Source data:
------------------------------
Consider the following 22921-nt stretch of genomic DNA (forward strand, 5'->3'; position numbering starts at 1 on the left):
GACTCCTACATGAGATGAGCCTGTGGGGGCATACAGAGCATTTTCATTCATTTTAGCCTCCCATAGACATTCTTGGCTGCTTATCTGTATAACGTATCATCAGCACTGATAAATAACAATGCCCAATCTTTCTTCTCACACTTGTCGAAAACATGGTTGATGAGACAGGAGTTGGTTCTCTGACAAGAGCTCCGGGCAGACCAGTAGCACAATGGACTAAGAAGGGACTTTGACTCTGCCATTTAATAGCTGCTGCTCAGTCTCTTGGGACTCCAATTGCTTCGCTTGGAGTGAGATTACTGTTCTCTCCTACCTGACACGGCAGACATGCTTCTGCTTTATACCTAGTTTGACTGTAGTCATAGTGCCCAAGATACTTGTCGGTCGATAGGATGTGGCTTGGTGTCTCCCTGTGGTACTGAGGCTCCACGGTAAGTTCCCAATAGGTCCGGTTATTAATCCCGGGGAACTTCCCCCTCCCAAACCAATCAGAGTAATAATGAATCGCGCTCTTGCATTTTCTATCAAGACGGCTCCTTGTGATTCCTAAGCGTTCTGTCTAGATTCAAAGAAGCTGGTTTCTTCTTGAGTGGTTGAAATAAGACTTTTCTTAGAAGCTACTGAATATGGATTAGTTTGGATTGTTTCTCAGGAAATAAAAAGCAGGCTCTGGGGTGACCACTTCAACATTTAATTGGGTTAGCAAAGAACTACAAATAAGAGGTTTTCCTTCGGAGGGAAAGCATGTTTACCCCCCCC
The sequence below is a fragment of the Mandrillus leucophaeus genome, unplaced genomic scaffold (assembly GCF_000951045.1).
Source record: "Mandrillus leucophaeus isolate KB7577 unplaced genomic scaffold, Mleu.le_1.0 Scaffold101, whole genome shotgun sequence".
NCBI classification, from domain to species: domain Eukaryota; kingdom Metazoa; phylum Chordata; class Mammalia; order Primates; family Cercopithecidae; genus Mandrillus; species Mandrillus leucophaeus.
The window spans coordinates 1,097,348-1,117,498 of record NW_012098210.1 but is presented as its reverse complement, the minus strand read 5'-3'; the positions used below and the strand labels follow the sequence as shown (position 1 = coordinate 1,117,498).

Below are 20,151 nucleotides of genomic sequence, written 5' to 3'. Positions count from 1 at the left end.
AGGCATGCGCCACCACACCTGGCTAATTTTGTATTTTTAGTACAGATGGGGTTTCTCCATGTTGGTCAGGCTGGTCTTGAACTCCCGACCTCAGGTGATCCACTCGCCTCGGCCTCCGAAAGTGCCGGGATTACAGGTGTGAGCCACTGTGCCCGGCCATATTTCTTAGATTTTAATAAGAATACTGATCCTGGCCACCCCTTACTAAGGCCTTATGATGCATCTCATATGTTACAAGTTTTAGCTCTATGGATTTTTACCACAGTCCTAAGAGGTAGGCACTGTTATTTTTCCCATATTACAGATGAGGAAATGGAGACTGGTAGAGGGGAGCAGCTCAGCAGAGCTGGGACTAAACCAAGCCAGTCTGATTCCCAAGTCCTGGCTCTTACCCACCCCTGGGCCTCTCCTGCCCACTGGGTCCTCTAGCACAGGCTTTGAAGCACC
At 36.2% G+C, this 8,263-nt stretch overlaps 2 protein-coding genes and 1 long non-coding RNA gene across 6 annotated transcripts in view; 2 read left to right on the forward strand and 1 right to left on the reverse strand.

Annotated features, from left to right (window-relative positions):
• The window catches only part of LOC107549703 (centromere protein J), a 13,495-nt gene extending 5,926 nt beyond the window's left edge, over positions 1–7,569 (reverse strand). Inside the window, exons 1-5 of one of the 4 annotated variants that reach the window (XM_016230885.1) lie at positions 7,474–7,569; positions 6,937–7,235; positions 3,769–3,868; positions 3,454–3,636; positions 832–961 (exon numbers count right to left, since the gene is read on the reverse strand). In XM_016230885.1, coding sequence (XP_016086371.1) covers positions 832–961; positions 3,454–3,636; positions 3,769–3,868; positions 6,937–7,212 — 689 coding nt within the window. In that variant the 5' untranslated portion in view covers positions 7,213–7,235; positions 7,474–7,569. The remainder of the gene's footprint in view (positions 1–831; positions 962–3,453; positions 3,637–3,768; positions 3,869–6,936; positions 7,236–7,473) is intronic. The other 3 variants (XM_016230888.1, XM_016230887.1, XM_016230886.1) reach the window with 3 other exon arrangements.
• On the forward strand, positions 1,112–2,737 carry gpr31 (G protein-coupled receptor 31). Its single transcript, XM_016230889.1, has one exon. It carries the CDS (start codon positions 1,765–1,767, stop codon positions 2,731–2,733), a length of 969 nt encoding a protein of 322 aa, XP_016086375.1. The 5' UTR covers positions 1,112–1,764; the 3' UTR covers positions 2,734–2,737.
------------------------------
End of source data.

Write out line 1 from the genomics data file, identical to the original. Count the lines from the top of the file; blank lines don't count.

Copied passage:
Consider the following 22921-nt stretch of genomic DNA (forward strand, 5'->3'; position numbering starts at 1 on the left):